Newsbrief: Cancer Pain Inadequately Treated, Says NIH 7/26/02

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A study written for the National Institutes of Health and released last week found that cancer patients too often suffer needlessly from pain, and official barriers such as drug abuse-related measures contribute to the problem.

"Cancer-related pain, depression and fatigue are under-treated, and this situation is simply unacceptable," said Dr. Donald Patrick, chair of the committee that produced the report. "There are effective strategies to manage these symptoms, and all patients should have optimal symptom control," he told an NIH press conference.

"We have to move to the point that patient comfort and care are a part of the cancer treatment agenda," Dr. Andrew Turisi III told the press conference. "Some patients are more fearful of pain than they are of death itself."

"Optimal pain relief needs to be a minimally accepted standard," said the report. "Inadequately treated pain can be considered one indicator of poor quality of care."

The report blamed several factors for the lack of attention to cancer pain, which it estimated affects between 26% and 41% of cancer patients. Many doctors lack the knowledge to treat relentless pain, the study noted, and medical schools have failed to provide adequate training in pain management.

One committee member, Dr. Paul Frame of the Rochester University School of Medicine, also pointed the finger at federal drug war measures. The tight regulations around the prescription of opiates deter doctors, he said. "Sometimes doctors don't want to go to the hassle of prescribing a triplicate drug," he told the press conference. "They may decide to use something less effective instead." Also, said Frame, patients who run out of pain medications on a holiday or weekend may be out of luck. "Sometimes pharmacists will fill the prescription and then call the doctor on Monday, but they are putting their license at risk," he explained. "Most pharmacists, though, follow the regulations to the letter," leaving their patients in pain.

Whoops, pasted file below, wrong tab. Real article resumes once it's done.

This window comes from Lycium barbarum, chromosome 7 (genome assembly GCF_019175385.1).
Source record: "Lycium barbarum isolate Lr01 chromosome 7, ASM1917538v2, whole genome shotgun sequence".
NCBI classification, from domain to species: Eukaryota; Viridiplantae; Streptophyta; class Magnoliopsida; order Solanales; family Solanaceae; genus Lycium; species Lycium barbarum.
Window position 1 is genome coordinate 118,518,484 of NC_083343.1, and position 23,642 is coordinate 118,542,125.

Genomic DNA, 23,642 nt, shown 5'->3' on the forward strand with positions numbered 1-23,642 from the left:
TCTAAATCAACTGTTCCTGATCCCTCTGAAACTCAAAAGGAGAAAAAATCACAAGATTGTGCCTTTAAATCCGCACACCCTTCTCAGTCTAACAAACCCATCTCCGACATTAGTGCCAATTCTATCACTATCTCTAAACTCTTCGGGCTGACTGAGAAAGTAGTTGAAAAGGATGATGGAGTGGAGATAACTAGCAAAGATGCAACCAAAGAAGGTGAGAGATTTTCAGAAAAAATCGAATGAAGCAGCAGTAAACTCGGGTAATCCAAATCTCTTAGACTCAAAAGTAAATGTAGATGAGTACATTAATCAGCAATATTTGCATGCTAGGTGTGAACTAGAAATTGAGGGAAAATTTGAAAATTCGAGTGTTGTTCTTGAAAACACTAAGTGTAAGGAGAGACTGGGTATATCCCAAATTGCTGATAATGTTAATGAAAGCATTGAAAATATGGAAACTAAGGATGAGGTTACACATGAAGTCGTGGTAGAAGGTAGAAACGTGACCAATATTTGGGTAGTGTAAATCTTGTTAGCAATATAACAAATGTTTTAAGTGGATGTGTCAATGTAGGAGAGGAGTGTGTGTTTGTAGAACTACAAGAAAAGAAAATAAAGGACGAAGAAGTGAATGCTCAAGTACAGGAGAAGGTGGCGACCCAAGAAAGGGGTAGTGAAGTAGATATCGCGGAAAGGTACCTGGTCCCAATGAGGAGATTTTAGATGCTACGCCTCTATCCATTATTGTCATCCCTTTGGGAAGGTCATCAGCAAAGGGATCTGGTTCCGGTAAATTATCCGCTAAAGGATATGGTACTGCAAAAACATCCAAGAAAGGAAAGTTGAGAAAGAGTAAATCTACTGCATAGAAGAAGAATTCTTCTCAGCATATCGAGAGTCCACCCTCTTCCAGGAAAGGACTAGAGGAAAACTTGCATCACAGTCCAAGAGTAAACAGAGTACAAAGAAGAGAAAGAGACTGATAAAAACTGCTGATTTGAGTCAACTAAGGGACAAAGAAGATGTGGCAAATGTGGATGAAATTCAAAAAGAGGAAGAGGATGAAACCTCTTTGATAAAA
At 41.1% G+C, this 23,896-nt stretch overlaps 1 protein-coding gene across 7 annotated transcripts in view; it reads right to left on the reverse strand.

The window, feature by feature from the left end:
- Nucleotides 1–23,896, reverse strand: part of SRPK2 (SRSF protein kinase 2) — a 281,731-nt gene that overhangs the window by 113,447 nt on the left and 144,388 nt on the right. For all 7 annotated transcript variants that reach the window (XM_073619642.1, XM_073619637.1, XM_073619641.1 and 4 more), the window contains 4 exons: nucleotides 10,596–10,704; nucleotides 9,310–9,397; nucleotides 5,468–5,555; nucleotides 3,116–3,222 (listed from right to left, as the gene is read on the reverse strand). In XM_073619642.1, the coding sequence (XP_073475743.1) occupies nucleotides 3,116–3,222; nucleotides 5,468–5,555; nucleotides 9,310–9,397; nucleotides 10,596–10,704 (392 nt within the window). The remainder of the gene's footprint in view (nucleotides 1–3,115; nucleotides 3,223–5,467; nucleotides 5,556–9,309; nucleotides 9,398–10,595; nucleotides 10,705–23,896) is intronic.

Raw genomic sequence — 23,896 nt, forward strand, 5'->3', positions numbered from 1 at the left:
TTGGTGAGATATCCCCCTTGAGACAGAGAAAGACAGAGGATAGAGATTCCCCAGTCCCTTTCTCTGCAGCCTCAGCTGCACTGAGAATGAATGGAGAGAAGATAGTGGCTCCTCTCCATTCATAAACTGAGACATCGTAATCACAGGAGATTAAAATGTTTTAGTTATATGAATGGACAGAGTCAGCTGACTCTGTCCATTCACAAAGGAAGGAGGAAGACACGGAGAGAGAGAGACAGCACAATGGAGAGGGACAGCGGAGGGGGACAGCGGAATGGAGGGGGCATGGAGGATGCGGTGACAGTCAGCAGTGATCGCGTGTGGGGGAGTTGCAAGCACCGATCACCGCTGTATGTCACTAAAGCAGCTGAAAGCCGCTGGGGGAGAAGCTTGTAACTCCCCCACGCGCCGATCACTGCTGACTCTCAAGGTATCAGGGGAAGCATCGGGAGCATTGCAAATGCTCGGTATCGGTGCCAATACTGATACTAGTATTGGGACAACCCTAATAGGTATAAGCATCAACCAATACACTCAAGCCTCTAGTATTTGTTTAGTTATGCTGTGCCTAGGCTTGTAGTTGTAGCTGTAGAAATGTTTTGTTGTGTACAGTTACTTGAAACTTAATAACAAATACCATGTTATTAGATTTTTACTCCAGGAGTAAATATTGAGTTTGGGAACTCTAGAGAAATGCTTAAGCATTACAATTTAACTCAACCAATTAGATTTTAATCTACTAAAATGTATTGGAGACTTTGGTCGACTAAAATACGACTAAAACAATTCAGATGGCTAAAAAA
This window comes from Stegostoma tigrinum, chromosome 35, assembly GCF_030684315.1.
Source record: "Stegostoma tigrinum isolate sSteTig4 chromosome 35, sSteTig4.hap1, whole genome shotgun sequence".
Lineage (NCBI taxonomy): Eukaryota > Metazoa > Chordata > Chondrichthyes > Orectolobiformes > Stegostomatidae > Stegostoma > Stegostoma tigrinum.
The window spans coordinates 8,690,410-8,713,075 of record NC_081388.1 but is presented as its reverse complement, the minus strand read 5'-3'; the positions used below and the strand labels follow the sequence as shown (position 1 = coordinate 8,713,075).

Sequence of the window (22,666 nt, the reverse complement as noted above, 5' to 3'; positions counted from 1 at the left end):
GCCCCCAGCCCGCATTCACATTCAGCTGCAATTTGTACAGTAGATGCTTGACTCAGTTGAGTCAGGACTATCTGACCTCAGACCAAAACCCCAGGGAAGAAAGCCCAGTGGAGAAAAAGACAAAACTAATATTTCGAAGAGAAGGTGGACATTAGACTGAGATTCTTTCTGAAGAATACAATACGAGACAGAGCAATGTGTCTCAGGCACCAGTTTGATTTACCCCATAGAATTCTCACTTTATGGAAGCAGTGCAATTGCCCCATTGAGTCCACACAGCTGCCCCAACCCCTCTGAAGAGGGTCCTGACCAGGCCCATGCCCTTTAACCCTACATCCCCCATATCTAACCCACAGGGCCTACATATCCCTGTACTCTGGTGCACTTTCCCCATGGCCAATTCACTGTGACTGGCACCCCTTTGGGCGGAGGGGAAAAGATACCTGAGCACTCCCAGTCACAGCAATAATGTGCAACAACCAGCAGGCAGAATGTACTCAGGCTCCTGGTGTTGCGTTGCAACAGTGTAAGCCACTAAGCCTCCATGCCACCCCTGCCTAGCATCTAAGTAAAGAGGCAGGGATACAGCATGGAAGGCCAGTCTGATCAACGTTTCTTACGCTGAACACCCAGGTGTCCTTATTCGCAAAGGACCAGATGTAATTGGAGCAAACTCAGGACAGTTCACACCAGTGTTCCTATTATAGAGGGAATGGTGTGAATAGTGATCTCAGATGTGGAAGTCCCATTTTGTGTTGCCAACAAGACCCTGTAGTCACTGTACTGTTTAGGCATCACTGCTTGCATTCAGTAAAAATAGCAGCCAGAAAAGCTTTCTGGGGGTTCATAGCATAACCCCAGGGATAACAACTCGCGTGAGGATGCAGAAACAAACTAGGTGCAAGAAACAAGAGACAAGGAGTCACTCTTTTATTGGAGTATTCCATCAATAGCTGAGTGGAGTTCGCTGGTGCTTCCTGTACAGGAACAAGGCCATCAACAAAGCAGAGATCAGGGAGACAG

But neither Frame nor the report mentioned another factor aggravating the situation: The increasing numbers of arrests and prosecutions of pain doctors across the country. Fear of a decades-long prison sentence can easily override worries about whether patients are hurting.

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Issue #247, 7/26/02 Editorial: Silliness on the Wall Street Journal Editorial Board | State Supreme Court Upholds California's Proposition 215, San Francisco Prepares to Grow Own Medical Marijuana Supply | British Decrim Move Inspires US Editorialists | Transnational Radical Party Takes Aim at Russian Drug Laws | Capitol Hill Press Conference Calls for States' Rights to Medical Marijuana | Libertarian Party Plans Offensive Against Drug Warriors | Newsbrief: Dutch Cannabis Café Chains Vow to Invade Britain | Newsbrief: Cancer Pain Inadequately Treated, Says NIH | Newsbrief: Democratic Presidential Candidate Plays Crime Card -- Calls for Parole End, More Drug Testing for Probationers | Newsbrief: Narcocorridos Banned in Baja California | Newsbrief: Kenyan Students Riot Over Deadly Marijuana Bust | Newsbrief: Portland, Maine, Moving to Provide Anti-Overdose Drug to Addicts, EMTs | Newsbrief: Coked-Out Judge Busted | Newsbrief: Budget Crisis Kills Connecticut Drug Courts | Newsbrief: Bad Week for Marijuana Police -- Two Dead, One Injured in Accidents | Action Alerts: Rave Bill, Medical Marijuana, Higher Education Act Drug Provision | Addictions Discrimination Panel Seeking Testimony | Addendum: Jeff and Tracy | The Reformer's Calendar
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